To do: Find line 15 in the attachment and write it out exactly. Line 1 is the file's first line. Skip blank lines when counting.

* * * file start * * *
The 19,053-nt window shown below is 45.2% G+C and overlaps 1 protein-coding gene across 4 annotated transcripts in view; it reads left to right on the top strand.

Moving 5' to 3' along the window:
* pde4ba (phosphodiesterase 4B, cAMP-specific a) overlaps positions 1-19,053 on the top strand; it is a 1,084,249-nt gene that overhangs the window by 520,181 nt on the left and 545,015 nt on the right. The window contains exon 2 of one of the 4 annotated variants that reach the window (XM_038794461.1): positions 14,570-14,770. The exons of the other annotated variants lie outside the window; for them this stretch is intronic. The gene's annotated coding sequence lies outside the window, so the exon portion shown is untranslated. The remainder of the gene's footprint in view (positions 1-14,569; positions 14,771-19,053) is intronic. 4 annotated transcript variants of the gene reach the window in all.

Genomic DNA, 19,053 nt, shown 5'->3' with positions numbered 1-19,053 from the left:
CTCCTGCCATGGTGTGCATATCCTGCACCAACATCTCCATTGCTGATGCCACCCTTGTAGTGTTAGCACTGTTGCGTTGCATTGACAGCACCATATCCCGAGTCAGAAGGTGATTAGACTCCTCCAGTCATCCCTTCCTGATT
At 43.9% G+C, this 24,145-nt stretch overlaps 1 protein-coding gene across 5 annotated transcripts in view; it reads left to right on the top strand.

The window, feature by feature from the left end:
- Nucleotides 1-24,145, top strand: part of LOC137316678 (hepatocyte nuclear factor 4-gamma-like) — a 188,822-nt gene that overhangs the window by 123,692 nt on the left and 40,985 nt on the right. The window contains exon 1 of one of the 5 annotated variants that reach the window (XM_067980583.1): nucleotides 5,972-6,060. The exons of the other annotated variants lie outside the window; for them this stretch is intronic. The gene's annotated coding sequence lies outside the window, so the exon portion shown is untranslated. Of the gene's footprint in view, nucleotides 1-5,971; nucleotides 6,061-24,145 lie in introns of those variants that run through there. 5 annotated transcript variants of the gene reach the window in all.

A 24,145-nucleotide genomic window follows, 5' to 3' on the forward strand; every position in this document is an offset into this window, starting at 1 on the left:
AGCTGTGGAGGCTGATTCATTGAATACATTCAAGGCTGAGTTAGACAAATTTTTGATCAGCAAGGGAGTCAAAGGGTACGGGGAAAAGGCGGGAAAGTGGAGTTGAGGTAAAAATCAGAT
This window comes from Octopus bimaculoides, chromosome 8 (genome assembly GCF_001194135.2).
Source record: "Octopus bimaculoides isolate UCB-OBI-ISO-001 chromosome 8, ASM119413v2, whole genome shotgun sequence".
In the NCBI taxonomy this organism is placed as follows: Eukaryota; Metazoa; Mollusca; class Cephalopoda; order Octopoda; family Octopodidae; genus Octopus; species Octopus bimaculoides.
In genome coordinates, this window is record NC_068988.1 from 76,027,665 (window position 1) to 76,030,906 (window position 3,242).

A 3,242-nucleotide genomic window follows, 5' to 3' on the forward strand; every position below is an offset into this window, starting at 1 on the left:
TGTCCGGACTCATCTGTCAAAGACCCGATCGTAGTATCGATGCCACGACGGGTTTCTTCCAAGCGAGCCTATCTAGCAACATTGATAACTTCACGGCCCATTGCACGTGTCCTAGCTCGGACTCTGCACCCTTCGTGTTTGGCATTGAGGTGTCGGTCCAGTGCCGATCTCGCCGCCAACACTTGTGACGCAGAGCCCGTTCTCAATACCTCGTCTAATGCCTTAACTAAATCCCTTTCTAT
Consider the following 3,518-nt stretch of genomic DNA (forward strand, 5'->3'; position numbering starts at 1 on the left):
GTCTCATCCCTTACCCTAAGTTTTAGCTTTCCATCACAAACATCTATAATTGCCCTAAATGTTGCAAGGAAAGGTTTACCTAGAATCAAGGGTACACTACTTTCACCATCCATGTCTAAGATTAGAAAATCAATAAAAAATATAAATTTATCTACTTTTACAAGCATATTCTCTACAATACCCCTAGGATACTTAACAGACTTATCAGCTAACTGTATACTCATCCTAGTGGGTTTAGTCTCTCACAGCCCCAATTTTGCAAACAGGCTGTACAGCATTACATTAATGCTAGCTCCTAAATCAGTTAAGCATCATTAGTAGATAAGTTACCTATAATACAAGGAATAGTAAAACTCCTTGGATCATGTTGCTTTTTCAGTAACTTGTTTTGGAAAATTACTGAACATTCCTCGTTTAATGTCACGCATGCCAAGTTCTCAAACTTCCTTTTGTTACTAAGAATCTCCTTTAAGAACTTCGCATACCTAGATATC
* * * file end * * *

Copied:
A 3,242-nucleotide genomic window follows, 5' to 3' on the forward strand; every position below is an offset into this window, starting at 1 on the left: